Using compression application such as Gzip will pull all of the usefulness or repetitive data from your html. It will shrink the file size that has to be downloaded for the page before it sends it to the reader’s computer. This is useful for lowering your bandwidth on your server which will improve page speed. It will also lower the amount of data your reader has to download. It may not seem that important on a desktop with unlimited data, but if you are on a mobile device with limited data, every megabyte counts.

  • How to use Compression
    • Many hosting accounts such as GoDaddy have a compression feature available to use. To compress your website through your Godaddy hosting you will need to login into your C-Panel. After you log in, scroll down until you see the heading Software. Under software click on Optimize website. Once the new page loads simply click “compress all content”. Now your server is compressing all of the Http request before it sends it to the reader.
    • If you do not have the option for compressing http request in your hosting, there are several plugins that will add the Gzip file to your htaccess.php. The Far Future Expiry Plugin I mentioned earlier has the gzip function. If you are using favicons, however, this plugin may break them. Therefore I recommend you proceed with caution.

Why do your images need more optimizing?

Optimizing images is the greatest way to improve page speed. Chances are you are using a plugin that compresses images through WordPress such as Smush. If you aren’t I suggest you get it. Smush is a great image compressor. You can expect to see around a 45% compression rate. But is that enough? When you compress an image it is the same as compressing your site. Compression takes all of the unnecessary data out of the image such as the camera raw data needed for editing.  So why isn’t Smush enough you ask? Lets dig in.

  • How to optimize images
    • As I stated in How to rank Better in Google Search we are able to compress images down 99.75% of their original size. The reason this is important and the Smush plugin isn’t enough is because a single image can be around 35 MB and 12 inches wide by 15 inches tall. That is a huge image. Most people think that resizing the images through WordPress media is changing the original size of the image. This is a false belief. When you do this the server loads it first at the original size in the background and then scales it to the appropriate size. This does not change the amount of data that is in the image. Smush will only compress the image about 45%. Now you have an image that is 19.25MB that has to be downloaded. So how do we lower that number even more? The answer is Photoshop.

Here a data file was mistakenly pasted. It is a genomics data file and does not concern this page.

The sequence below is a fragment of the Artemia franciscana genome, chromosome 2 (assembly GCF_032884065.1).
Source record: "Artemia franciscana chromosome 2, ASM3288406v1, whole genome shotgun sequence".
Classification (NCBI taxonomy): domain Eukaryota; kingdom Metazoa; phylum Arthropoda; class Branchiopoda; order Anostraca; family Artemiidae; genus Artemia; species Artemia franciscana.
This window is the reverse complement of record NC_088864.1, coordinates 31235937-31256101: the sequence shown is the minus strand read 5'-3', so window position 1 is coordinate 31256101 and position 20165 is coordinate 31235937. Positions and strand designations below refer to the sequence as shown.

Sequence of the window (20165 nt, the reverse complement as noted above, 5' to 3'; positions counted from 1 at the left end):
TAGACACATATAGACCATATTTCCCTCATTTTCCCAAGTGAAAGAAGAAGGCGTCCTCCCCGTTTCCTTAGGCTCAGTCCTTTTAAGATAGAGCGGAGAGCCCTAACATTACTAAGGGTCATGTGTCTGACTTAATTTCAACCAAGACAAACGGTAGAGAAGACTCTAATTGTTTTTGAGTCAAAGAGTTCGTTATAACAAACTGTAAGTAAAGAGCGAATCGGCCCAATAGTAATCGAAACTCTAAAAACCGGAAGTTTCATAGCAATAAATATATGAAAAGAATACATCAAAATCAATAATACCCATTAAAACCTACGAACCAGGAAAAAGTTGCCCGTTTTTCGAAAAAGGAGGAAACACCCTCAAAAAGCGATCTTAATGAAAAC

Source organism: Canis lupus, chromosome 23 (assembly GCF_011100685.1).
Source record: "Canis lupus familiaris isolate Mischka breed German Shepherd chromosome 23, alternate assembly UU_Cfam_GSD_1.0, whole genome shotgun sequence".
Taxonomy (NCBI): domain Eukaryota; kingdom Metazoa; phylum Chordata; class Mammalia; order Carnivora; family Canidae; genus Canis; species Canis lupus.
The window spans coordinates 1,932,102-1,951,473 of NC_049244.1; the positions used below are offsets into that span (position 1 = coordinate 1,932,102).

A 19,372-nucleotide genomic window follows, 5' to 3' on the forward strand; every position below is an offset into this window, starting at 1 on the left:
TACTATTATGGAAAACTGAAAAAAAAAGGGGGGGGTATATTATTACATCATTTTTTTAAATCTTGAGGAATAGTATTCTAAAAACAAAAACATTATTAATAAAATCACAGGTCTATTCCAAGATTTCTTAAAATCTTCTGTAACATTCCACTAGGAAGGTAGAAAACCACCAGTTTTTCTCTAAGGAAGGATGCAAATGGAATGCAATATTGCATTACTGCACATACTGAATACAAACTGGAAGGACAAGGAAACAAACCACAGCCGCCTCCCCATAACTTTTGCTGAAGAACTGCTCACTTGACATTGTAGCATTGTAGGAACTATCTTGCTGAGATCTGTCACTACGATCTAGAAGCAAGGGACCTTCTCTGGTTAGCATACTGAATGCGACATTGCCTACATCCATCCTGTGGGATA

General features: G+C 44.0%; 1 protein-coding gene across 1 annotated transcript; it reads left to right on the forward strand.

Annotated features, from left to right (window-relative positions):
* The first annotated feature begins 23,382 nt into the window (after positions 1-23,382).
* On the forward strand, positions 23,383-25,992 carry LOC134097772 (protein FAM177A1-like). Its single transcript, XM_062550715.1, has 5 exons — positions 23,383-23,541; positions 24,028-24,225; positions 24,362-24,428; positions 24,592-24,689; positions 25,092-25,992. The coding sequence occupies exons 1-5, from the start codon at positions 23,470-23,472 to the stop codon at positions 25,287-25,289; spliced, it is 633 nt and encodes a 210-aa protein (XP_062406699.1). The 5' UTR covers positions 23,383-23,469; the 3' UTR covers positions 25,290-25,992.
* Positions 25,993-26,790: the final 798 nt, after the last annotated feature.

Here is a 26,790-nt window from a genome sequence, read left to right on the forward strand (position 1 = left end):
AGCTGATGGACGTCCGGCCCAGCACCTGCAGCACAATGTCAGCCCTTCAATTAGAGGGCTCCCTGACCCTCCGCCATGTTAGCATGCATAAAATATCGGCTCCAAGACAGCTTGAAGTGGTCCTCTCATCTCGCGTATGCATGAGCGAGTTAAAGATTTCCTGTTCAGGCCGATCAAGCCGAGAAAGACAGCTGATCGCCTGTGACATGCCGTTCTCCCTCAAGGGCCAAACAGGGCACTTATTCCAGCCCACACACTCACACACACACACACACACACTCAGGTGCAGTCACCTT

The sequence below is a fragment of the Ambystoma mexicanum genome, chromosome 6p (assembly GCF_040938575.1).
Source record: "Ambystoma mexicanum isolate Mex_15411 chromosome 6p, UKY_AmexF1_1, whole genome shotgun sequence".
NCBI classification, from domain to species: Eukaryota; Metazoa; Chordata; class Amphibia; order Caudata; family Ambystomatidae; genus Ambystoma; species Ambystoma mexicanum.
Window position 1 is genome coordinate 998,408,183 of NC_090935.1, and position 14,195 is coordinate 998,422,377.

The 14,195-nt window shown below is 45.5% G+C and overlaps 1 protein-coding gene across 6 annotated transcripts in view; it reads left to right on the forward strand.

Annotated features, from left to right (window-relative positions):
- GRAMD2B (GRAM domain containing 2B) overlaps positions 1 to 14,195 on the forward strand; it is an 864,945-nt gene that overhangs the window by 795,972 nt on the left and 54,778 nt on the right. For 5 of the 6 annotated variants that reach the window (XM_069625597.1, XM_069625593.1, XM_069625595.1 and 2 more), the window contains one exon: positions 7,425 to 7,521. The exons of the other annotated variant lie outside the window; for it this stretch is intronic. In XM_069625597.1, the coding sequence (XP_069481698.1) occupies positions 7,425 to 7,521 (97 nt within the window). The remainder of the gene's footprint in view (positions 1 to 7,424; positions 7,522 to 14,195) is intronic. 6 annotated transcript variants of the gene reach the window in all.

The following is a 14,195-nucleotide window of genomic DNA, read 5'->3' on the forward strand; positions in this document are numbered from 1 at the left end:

• Using Photoshop to compress images
    • The best way to decrease the amount of data in your image is using a photo editor. I recommend using Adobe Photoshop CC. This application has a ton of great features.  When using a photo editor the first thing you will need to do is resize the image to the exact size needed in your post. This will eliminate the need for scaling. Minimal is best. You don’t want an image to take up the entire computer screen, as this may turn some users off. When you resize to the exact size you need, it will reduce the amount of data the image is. This takes care of most of the data, however, we still have the raw camera data and meta tags within the image. To finish decreasing the amount your image data you will need to compress it. I suggest around a compression level of 7. If you compress any further you will pixelate your image and it will not look professional.

Did you improve page speed?

It’s time to drop the hood and rev up your search engine. We have discussed all of the topics from Google PageSpeed Insights and the whys and the hows to do it. Fixing each error will help improve your page speed, which will help you rank higher in search. Using these techniques properly will improve page speed and get your PageSpeed Insights score within the green. We know it can be time consuming and sometimes confusing. If you would rather focus on creating great content, we will handle the technical stuff for. Check out our search engine optimization service. Better is always possible with the right mindset and the right knowledge.

How to improve page speed

1 thought on “How to improve page speed”

  1. Hi, i read your blog from time to time and i own a similar one and i was just curious
    if you get a lot of spam remarks? If so how do you reduce it, any plugin or anything you can advise?
    I get so much lately it’s driving me mad so any support is very
    much appreciated.